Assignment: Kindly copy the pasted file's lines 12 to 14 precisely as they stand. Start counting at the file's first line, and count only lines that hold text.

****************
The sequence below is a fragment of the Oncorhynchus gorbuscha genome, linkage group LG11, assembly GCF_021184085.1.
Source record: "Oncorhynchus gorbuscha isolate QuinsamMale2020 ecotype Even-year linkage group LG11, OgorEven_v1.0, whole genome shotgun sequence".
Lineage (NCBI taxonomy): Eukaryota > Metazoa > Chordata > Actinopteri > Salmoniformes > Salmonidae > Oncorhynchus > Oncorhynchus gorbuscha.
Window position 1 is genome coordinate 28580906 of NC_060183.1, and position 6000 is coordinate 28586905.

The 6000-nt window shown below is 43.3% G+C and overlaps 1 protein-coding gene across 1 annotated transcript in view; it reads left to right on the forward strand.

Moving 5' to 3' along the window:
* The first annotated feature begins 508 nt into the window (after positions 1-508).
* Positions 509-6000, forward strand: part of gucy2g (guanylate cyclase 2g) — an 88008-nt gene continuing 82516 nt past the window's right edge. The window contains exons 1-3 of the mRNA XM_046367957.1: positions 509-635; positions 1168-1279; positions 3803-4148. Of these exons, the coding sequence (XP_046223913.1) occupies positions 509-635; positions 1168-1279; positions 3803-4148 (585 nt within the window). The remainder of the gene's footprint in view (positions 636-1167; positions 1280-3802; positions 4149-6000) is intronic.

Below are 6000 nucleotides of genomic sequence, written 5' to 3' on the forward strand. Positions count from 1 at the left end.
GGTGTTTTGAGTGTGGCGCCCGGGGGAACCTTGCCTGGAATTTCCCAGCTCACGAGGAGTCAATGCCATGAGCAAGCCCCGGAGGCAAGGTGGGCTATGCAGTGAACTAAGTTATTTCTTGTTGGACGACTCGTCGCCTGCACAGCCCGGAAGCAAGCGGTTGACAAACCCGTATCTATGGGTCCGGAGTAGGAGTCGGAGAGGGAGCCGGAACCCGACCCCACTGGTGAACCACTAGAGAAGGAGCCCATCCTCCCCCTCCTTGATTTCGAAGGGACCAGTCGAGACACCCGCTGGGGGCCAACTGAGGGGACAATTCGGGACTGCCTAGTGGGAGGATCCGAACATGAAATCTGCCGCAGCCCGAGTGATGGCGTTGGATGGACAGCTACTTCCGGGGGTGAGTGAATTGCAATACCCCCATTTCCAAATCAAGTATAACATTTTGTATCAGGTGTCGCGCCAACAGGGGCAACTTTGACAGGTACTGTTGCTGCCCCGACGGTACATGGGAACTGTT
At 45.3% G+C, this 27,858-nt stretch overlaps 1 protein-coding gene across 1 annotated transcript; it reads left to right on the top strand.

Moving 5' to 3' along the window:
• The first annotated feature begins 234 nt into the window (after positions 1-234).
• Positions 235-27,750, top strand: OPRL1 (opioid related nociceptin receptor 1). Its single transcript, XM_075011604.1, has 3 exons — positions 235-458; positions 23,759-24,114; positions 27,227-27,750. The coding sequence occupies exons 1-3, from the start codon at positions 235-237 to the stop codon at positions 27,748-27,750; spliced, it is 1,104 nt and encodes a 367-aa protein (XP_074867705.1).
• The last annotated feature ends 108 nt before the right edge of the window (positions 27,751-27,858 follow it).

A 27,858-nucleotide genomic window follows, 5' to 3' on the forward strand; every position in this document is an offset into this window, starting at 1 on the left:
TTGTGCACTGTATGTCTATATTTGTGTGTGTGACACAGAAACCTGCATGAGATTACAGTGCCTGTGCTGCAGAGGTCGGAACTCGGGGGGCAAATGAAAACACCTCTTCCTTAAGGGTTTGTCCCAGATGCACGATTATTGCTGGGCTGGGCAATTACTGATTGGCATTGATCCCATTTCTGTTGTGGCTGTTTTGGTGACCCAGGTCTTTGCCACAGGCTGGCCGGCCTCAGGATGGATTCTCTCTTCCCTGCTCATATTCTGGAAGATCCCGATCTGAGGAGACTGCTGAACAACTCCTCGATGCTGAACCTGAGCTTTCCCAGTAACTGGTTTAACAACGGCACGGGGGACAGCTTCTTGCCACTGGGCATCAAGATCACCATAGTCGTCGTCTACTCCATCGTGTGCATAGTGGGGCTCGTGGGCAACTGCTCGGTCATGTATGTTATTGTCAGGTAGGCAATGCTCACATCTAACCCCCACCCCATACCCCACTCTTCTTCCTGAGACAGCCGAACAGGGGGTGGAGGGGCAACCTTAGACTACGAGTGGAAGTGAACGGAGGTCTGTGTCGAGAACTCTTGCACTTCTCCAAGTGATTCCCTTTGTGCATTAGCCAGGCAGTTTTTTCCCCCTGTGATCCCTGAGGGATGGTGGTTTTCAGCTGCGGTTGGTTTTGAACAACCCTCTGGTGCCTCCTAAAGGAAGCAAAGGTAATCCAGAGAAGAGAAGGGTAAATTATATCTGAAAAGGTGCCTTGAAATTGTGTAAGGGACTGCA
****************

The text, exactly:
Moving 5' to 3' along the window:
• The first annotated feature begins 234 nt into the window (after positions 1-234).
• Positions 235-27,750, top strand: OPRL1 (opioid related nociceptin receptor 1). Its single transcript, XM_075011604.1, has 3 exons — positions 235-458; positions 23,759-24,114; positions 27,227-27,750. The coding sequence occupies exons 1-3, from the start codon at positions 235-237 to the stop codon at positions 27,748-27,750; spliced, it is 1,104 nt and encodes a 367-aa protein (XP_074867705.1).